U.S. immigration reform affects the entire global supply chain, and PMA works to educate members about the issue and potential solutions, focusing on the agriculture issues around immigration reform. At present, the path forward on immigration reform remains unclear, largely a consequence of 2016 U.S. presidential elections and the issue’s complexity.
Immigration reform in the United States requires congressional action. Though various administrative agencies can act on discrete issues within their authority, there is no individual or collective agency action that can fix this broken system. Only Congress can. Wrapped up in this overarching issue are sub-issues such as border protection, agricultural labor, hospitality industry labor, children of immigrants, and much more.
The U.S. House Judiciary Committee’s approach of passing individual bills addressing specific issues is a strategy that has been used in other committees to address complex, controversial topics such as environmental regulatory reforms. Piecemeal reform also serves the political strategy of garnering votes that would otherwise be lost on a widespread, comprehensive reform package.
There are several issues surrounding immigration reform, however, that make this approach unlikely to succeed in the U.S. Senate — particularly now when 2016 elections are already influencing what issues the Senate takes up and when. The closer we get to November 2016, the less likely members are willing to take difficult votes on anything. Add to the mix that there are several Republican presidential contenders in the Senate who have taken different stances on immigration reform, and one has a recipe for inaction.
Recognizing immigration reform is a critical issue for members, PMA has joined with others in the Agricultural Coalition on Immigration Reform and the Agriculture Workforce Coalition to seek ag-specific reforms and keep the issue in front of Congress despite the hurdles. Here we outline notable activity on immigration that has taken place since the beginning of 2015 and the swearing in of the 114th Congress.
• Executive action. Earlier this year, Congress attempted to use the funding bill for the Department of Homeland Security (DHS) to overturn President Obama’s executive actions taken in November 2014 to expand immigrant employment authorization and the deferred action for childhood arrivals as well as make changes to removal procedures. Had the congressional effort been successful, it may have provided the “re-set” of this issue to allow Congress to move some type of legislation — either issue-specific bills or a comprehensive bill — during 2015. There were insufficient votes in the Senate, however, to overcome a Democratic filibuster of the bill passed by the House of Representatives. In the end, funding for DHS through September 2015 was passed without provisions affecting the executive order.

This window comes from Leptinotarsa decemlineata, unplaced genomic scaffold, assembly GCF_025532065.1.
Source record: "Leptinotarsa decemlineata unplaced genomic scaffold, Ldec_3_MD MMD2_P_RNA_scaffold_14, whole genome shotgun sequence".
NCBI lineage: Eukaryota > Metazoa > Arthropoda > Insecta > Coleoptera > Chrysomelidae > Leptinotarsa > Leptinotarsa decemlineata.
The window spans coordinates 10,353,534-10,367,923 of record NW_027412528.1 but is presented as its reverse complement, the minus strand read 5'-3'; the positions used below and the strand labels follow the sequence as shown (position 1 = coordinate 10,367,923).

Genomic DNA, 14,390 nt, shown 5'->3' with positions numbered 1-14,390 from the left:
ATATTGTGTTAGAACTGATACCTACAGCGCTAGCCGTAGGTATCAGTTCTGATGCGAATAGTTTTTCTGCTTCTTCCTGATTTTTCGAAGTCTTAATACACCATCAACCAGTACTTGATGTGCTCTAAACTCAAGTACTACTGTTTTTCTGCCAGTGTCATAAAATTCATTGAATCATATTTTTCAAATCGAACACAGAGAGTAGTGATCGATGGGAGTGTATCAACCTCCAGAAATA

In February, a U.S. District Court judge issued a ruling stopping the president’s order from taking effect. The Justice Department has appealed and it is likely this matter will make its way to the U.S. Supreme Court. Meanwhile, the House Judiciary Committee has approved legislation defunding President Obama’s executive actions on immigration and granting states and localities the authority to enforce federal immigration laws.
• Legal Workforce Act. On March 3, the House Judiciary Committee approved by a vote of 20-13 the Legal Workforce Act (H.R. 1147). This bill would mandate the use of the E-Verify system by employers to confirm the legal status of prospective employees. Advocates for agricultural organizations have been told there is no opportunity to move any legislation that addresses agriculture’s workforce situation until after border security and enforcement legislation passes.
Agricultural employers concur with the need to strengthen worker documentation; however, taking these steps before addressing the current workforce and creating a new guest-worker program to address future needs will leave employers in an untenable position. The American Farm Bureau estimates food production would fall by $30 billion to $60 billion in the United States if the government implements a strict enforcement-only employment verification system without the other pieces of this complex puzzle. Farm Bureau also estimates that consumer prices could rise 5 to 6 percent under this scenario.
• Shifts in Senate makeup. Historically, comprehensive immigration reform has had more potential with Democrat support. When the Senate passed its comprehensive immigration reform bill in June 2013, the final vote was 68-32. The makeup of the Senate was 52 Democrats, 46 Republicans and two Independents (who caucus with the Democrats). Since then, nine Democrats who supported the bill have retired or were defeated in the 2014 election and have been replaced by Republicans; only two Republicans who opposed the bill have left the Senate and each was replaced by another Republican. In 2016, Republicans will be defending 24 of the 34 seats up for reelection. This is similar to the 2014 election when Democrats were defending 21 seats against the Republicans’ 15 seats.
Although control of the House is not as likely to shift, party leaders on both sides will be watching to preserve their majority and/or benefit their presidential candidate. Each party will use the upcoming months to gauge public opinion and determine what — if any — action on immigration is likely to benefit them at the polls.